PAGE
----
Wood has valuable qualities as a fuel and is a clean, efficient and renewable energy source. Using more wood for energy, especially heating, will help to reduce CO2 emissions and make a contribution to the Welsh Government’s targets for reducing greenhouse gas emissions. Read on to learn how woodfuel reduces CO2 emissions and how using home-grown woodfuel can benefit Wales. Find out how to apply for a grant from the Wood Energy Business Scheme and support the development of the Welsh woodfuel market.
Wood releases carbon dioxide when it is burnt so how does using woodfuel reduce CO2 emissions?
- When wood is sustainably grown and managed, woodfuel reduces CO2 emissions. Although burning wood releases carbon dioxide, this is balanced by the carbon dioxide that has been absorbed in the original growth of the trees and in the growth of new ones.
- Wood can be viewed as a form of 'stored solar energy', captured by the trees themselves as they grow.
- Using wood for energy is more carbon efficient than unlocking carbon that has been stored for hundreds of millions of years, which is what happens when fossil fuels such as coal or oil are burnt.
How can home-grown supplies of wood for fuel help us in Wales?
If more woodlands are brought into active management and if the total area of woodland is increased, it would be possible to replace imported woodfuel with home-grown supplies. This would be beneficial both to our economy and to the environment.
The management technique known as short rotation forestry is another option to produce woodfuel. Often used to produce biomass for fuel, this technique uses fast growing species which are grown in an intensive system. The intervals between harvesting differ which results in differing sizes of timber that are suitable for use as fuel.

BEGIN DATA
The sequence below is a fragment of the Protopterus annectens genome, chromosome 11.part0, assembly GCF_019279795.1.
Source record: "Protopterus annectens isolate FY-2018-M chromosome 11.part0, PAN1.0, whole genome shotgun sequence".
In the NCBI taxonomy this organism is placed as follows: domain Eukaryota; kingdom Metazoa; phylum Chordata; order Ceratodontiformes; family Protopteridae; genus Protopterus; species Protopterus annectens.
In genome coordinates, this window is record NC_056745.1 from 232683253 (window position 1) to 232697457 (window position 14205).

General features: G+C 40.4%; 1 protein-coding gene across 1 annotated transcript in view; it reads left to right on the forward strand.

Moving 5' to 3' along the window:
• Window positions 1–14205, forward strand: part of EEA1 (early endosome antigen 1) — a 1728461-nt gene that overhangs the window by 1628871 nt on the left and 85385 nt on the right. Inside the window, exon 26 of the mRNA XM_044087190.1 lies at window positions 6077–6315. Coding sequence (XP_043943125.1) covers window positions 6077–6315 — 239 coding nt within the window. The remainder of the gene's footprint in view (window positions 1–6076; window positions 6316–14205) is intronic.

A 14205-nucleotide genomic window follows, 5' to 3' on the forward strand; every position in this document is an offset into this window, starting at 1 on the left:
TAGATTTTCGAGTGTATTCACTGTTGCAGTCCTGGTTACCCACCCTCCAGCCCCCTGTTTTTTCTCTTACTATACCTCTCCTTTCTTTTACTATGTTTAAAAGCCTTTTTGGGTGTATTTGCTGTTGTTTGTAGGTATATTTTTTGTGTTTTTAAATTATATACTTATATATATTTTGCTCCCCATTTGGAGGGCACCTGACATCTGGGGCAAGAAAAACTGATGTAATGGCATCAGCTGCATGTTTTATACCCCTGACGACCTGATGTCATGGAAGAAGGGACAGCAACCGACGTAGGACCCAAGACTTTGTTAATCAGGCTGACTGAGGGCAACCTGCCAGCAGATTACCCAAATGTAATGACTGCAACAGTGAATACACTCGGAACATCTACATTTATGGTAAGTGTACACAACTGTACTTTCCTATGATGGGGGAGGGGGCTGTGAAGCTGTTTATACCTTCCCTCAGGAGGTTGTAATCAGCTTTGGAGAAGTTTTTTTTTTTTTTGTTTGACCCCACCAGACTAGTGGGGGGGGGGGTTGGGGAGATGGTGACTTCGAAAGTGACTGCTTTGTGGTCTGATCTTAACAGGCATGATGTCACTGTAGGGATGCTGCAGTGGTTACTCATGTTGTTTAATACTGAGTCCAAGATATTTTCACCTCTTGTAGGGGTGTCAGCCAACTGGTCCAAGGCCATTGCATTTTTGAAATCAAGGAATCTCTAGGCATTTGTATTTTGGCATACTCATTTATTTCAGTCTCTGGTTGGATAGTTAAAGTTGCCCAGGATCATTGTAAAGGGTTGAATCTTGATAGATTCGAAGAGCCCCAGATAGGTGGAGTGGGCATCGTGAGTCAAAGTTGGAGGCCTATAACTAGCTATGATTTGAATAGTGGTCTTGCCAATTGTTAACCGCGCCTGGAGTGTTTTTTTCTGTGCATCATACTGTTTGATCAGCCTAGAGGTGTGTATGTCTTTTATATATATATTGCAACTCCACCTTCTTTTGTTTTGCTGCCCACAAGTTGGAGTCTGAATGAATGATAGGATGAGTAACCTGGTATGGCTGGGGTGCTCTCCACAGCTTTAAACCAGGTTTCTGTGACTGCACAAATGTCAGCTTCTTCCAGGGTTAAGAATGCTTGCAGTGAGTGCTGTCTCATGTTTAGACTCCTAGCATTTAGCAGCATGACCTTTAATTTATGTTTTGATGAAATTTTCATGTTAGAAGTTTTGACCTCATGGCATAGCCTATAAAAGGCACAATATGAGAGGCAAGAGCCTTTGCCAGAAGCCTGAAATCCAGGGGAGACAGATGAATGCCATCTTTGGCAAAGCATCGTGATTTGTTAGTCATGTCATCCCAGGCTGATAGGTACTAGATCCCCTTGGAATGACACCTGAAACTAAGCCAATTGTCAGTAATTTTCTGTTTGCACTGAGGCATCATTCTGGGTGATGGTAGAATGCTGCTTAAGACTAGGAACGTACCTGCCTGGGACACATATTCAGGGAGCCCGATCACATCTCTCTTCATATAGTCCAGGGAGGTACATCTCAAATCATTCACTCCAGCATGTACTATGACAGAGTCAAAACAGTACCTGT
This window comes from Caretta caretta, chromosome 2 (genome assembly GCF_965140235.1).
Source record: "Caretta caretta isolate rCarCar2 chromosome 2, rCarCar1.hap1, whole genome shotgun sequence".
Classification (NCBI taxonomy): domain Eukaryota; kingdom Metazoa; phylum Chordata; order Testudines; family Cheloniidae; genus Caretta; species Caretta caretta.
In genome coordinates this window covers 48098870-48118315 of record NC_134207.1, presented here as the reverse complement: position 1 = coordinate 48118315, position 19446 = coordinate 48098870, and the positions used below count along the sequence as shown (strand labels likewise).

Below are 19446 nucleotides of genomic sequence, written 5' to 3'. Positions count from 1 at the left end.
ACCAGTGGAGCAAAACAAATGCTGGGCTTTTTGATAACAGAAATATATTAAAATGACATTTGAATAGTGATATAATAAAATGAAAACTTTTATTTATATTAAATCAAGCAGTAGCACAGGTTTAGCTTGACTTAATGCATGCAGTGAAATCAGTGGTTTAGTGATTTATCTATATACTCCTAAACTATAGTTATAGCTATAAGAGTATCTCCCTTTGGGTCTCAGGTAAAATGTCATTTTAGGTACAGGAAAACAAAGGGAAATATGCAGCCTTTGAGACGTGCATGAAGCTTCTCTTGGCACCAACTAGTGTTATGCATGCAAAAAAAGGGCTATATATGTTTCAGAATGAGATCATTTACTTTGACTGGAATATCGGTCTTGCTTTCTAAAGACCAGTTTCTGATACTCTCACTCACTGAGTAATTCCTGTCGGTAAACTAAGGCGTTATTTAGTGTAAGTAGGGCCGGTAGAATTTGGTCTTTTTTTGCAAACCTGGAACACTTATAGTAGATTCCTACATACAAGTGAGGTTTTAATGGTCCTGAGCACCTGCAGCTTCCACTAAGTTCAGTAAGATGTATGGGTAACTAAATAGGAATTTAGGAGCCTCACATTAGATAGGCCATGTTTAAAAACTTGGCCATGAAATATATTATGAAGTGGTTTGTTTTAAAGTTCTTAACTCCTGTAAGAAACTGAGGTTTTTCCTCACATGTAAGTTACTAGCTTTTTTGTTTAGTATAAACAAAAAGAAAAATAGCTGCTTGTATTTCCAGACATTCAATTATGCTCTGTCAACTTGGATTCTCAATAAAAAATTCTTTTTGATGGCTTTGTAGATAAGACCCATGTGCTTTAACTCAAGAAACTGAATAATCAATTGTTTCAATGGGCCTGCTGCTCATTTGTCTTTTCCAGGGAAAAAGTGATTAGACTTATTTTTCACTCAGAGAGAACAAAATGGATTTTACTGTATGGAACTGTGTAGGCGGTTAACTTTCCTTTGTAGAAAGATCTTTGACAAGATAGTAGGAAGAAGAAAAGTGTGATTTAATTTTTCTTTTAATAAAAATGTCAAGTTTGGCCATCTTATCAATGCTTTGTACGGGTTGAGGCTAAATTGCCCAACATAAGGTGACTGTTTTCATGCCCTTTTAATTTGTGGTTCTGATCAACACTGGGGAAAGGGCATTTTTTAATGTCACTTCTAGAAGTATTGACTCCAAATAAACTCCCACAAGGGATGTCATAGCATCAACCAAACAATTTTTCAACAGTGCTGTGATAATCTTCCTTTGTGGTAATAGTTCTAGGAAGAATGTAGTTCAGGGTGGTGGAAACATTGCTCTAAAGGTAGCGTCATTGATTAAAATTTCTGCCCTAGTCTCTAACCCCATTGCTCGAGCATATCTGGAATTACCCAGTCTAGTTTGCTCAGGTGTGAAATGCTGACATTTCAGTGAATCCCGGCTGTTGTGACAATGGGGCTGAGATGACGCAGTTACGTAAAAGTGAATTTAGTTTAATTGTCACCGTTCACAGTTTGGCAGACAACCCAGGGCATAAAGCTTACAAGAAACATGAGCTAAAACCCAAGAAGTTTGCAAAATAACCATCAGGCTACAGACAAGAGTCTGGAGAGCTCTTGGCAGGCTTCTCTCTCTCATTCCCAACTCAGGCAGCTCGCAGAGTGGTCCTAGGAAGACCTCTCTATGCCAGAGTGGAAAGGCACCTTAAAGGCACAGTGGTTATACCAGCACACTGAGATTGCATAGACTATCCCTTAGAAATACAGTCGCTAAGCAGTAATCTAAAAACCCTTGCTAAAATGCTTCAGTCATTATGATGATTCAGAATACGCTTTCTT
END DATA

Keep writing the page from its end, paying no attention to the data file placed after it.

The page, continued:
Are grants available for managing woodlands in Wales?
Using wood from well-managed woodlands as a renewable source of fuel can give woodland owners an incentive to manage their land productively.
The Glastir Woodland Creation Scheme encourages landowners to view their woodlands as an asset. From 2013, existing woodland will be eligible for grant aid for management via this scheme.
What grants are available for businesses to develop the wood heat market in Wales?
The Wood Energy Business Scheme (WEBS) is a £20 million pan-Wales project that provides capital grant support to businesses for woodfuel heating systems and processing equipment.
WEBS is managed by Forestry Commission Wales and is part-funded with £7.8 million from the European Regional Development Fund through the Welsh Government.